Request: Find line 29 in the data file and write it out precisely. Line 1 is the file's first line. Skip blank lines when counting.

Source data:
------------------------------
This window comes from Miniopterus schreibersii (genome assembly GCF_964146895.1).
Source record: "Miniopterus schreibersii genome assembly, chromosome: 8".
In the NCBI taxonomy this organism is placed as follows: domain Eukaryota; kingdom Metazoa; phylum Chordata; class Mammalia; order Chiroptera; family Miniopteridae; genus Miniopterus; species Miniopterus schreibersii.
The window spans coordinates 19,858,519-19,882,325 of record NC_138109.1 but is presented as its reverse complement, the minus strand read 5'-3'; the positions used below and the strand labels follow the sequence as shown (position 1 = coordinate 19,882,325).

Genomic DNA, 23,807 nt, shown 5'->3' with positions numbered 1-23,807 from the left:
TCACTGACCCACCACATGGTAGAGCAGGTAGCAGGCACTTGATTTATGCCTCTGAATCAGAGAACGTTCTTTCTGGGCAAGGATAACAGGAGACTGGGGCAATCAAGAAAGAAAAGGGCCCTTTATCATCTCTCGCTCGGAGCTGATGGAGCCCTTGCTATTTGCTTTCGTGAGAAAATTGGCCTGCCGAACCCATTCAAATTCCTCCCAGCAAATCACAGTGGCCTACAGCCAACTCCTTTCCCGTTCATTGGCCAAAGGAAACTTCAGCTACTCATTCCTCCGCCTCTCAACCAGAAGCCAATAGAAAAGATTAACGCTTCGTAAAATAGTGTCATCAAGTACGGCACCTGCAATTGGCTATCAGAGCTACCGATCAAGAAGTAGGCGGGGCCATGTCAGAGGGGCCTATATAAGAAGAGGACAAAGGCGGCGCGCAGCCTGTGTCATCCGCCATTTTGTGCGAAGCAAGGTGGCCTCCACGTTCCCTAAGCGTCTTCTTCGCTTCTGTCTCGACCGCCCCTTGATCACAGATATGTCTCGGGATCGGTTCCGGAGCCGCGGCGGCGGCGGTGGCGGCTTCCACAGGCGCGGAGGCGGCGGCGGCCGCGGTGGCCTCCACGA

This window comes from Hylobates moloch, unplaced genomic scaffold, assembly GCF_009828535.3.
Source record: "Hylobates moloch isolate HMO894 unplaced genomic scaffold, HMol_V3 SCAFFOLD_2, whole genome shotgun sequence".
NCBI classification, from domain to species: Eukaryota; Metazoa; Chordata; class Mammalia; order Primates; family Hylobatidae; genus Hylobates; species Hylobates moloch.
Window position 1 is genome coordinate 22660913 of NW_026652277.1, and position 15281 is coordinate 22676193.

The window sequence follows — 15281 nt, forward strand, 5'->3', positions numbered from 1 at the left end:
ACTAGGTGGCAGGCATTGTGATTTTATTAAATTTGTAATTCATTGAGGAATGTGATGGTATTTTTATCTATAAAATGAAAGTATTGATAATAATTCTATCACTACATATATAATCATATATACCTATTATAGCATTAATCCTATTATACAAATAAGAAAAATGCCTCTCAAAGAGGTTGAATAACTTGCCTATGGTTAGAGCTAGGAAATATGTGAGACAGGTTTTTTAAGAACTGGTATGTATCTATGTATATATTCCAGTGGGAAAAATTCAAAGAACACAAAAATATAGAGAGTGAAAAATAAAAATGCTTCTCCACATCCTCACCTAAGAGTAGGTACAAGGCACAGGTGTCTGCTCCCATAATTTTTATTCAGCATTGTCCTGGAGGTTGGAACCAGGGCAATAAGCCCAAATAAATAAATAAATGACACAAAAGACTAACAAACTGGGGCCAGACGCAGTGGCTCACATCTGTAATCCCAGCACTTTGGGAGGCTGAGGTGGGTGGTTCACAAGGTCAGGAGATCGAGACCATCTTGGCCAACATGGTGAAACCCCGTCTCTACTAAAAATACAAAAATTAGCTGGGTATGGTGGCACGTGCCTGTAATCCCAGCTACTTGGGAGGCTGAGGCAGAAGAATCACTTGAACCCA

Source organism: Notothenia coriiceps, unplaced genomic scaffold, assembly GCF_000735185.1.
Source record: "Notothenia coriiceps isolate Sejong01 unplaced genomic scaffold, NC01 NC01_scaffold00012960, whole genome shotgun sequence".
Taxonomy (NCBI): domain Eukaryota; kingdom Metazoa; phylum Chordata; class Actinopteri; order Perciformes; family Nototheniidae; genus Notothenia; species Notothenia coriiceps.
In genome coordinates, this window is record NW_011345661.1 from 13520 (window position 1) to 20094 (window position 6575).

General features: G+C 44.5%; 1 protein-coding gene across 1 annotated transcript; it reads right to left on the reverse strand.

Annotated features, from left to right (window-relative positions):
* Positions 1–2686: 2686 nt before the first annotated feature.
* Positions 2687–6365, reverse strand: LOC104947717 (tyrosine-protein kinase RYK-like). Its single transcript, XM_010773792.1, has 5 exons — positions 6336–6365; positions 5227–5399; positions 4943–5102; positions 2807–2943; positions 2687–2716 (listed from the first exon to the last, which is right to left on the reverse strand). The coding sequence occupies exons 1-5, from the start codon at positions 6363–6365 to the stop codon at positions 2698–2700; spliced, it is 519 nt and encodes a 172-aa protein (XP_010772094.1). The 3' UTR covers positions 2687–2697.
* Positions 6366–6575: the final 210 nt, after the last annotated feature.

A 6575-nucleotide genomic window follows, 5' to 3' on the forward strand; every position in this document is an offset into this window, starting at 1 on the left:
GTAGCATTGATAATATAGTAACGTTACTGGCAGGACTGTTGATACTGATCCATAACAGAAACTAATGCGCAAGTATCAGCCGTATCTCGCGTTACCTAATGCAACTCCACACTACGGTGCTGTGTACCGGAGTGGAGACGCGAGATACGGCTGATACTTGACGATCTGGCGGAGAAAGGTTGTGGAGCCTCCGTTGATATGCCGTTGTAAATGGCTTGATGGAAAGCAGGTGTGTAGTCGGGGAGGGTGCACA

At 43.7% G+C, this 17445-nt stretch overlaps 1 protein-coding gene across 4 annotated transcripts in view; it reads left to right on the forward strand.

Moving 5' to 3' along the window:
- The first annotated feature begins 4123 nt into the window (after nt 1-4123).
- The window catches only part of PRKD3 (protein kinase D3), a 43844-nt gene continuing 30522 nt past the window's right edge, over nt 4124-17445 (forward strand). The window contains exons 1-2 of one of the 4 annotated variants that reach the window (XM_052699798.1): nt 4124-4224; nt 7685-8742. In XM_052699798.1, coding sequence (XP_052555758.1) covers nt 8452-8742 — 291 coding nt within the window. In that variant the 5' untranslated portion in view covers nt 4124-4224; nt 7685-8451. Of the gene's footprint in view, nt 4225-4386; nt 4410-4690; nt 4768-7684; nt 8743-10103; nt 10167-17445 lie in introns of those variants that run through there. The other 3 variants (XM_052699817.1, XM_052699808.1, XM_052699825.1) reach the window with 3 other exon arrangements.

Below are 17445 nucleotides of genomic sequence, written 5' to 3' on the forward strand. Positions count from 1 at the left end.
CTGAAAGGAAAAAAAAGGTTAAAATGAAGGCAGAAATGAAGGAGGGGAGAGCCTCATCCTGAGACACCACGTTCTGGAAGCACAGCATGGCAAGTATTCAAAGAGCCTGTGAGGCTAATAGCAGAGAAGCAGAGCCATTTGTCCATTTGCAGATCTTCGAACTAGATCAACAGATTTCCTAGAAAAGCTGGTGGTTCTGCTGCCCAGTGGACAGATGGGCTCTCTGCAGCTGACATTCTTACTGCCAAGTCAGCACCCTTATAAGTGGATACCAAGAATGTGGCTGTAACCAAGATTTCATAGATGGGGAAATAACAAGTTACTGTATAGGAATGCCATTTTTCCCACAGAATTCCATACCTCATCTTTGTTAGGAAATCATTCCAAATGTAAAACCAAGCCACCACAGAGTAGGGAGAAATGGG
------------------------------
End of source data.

CTGAAAGGAAAAAAAAGGTTAAAATGAAGGCAGAAATGAAGGAGGGGAGAGCCTCATCCTGAGACACCACGTTCTGGAAGCACAGCATGGCAAGTATTCAAAGAGCCTGTGAGGCTAATAGCAGAGAAGCAGAGCCATTTGTCCATTTGCAGATCTTCGAACTAGATCAACAGATTTCCTAGAAAAGCTGGTGGTTCTGCTGCCCAGTGGACAGATGGGCTCTCTGCAGCTGACATTCTTACTGCCAAGTCAGCACCCTTATAAGTGGATACCAAGAATGTGGCTGTAACCAAGATTTCATAGATGGGGAAATAACAAGTTACTGTATAGGAATGCCATTTTTCCCACAGAATTCCATACCTCATCTTTGTTAGGAAATCATTCCAAATGTAAAACCAAGCCACCACAGAGTAGGGAGAAATGGG